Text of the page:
Speech On The 2nd Reading Of The Legal Profession (Amendment) Bill Introducing Conditional Fee Agreements

Last week, I spoke on the occasion of the 2nd reading of the Legal Profession (Amendment) Bill in Parliament. One of the principal aims of the bill was to allow lawyers to enter into conditional fee agreements (‘CFA’) in cases such as arbitration, mediation and certain international commercial dispute cases in the Singapore International Commercial Court. I spoke in favour of the CFA which basically is an agreement under which a lawyer will be only paid his fees if he secures a favourable outcome for his client. I felt, given the state of play in other international dispute resolution hubs, these amendments were timely to ensure a level playing field and enhance access to justice. I took the opportunity to seek clarification on the safeguards that will be put in place to ensure that the interests of litigants are not compromised. In particular, I focused on the uplift that a lawyer may charge as his fees if he secures a good outcome for his client. I felt it necessary to have some guidance on this so that the uplift charged will not be exorbitant.

Mr Murali Pillai (Bukit Batok): Mr Deputy Speaker, Sir, I declare my interest as a lawyer in private practice.

Today, Singapore has established itself as a premier international dispute resolution hub in the region. This has a direct positive repercussion on our economy. Using the words of the hon Minister, “it drives work to Singapore and for Singaporeans”.

But this position is hard-won and one which we must not take for granted. Adjustments must be made regularly to ensure that our country remains a trusted dispute resolution hub of choice, business-friendly and thick with legal talent and expertise.

It is in this context that I welcome and support the proposed amendments to the Bill to allow lawyers to charge their fees on the basis of whether they have secured a good outcome for their clients.

These agreements, known as conditional fee agreements (CFAs) will have the effect of providing a litigation funding arrangement for businesses and individuals who may otherwise be unable to commence action owing to lack of funds. This in turn can have the effect of enhancing access to justice in Singapore and also level the playing field vis-a-vis other dispute resolution hubs, and this is also the point that the hon Minister made.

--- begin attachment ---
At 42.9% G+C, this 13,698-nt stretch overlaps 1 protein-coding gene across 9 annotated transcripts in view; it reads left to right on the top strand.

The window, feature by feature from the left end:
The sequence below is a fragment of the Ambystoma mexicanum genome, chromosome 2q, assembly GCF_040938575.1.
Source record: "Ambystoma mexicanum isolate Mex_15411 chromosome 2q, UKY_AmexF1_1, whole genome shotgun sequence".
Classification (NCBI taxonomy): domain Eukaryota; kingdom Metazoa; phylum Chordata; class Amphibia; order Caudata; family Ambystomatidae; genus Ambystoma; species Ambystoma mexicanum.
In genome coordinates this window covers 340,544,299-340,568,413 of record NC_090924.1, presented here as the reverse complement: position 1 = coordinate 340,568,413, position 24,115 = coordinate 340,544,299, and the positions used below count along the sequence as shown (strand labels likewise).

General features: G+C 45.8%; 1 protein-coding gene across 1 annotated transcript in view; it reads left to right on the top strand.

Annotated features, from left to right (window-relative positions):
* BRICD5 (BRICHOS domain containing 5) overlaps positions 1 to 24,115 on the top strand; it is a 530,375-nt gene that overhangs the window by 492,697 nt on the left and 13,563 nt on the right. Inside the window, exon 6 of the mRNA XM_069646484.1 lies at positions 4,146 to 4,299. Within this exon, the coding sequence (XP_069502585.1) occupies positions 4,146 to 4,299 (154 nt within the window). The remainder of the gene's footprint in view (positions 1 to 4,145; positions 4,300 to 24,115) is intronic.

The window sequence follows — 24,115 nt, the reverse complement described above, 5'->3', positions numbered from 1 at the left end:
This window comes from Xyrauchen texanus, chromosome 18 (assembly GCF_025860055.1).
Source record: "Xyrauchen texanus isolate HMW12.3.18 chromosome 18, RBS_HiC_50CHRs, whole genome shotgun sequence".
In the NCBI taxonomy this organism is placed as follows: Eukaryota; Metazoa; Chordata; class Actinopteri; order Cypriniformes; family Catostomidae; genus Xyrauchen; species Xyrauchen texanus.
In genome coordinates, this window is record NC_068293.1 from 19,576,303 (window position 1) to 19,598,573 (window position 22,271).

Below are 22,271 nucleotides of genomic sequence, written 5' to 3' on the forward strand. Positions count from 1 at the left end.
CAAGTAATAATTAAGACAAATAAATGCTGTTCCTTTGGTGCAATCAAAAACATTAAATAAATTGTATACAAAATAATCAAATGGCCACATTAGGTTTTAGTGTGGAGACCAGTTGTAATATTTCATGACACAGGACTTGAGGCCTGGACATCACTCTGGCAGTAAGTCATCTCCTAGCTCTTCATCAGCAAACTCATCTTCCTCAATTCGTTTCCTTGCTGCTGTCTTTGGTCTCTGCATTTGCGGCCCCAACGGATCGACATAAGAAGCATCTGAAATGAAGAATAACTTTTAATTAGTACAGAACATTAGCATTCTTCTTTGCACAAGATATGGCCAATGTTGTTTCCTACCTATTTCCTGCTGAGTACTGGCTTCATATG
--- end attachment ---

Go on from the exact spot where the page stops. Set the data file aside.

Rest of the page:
It is noteworthy that MinLaw had consulted extensively with various stakeholders since 2019 before introducing this Bill in Parliament in November 2021. The effort put in by the Ministry is commendable.

I have three clarifications to seek from the hon Minister.

First, I seek clarification on the scope of the Minister’s power in clause 6 of the Bill that introduces the proposed section 115(B)(7) of the Act. This clause gives the Minister the power to prescribe proceedings to which lawyers may charge their fees pursuant to the CFA.

For a start, it is proposed that domestic and international arbitration, certain SICC proceedings as well as its related Court proceedings and mediation proceedings be prescribed.

This is precisely the same grounds upon which third-party funding is available under Civil Law (Third-Party) Funding Regulations 2017. I do not have an issue with the proposed prescribed proceedings.

My question relates to how the Minister intends to exercise his power in the future to extend the use of CFA in other proceedings. The hon Minister, in his speech, mentioned that he is seriously considering extending CFA to domestic litigation. My question is: what would be the principal considerations? And he mentioned access to justice is one of them. What are the other considerations?

I also welcome the hon Minister’s point raised in his speech just now that he would be consulting stakeholders. And if he could elaborate on exactly how he proposes to consult the stakeholders, that will be most welcome.

My next question relates to how concerns expressed by the Government previously, when this issue had been mooted in the past, have been dealt with.

When Senior Minister of State Indranee Rajah, as she then was, was asked in 2017 about the Government’s position on event-triggered fee arrangements, she stated that the Government was looking into the matter but was concerned about two specific issues.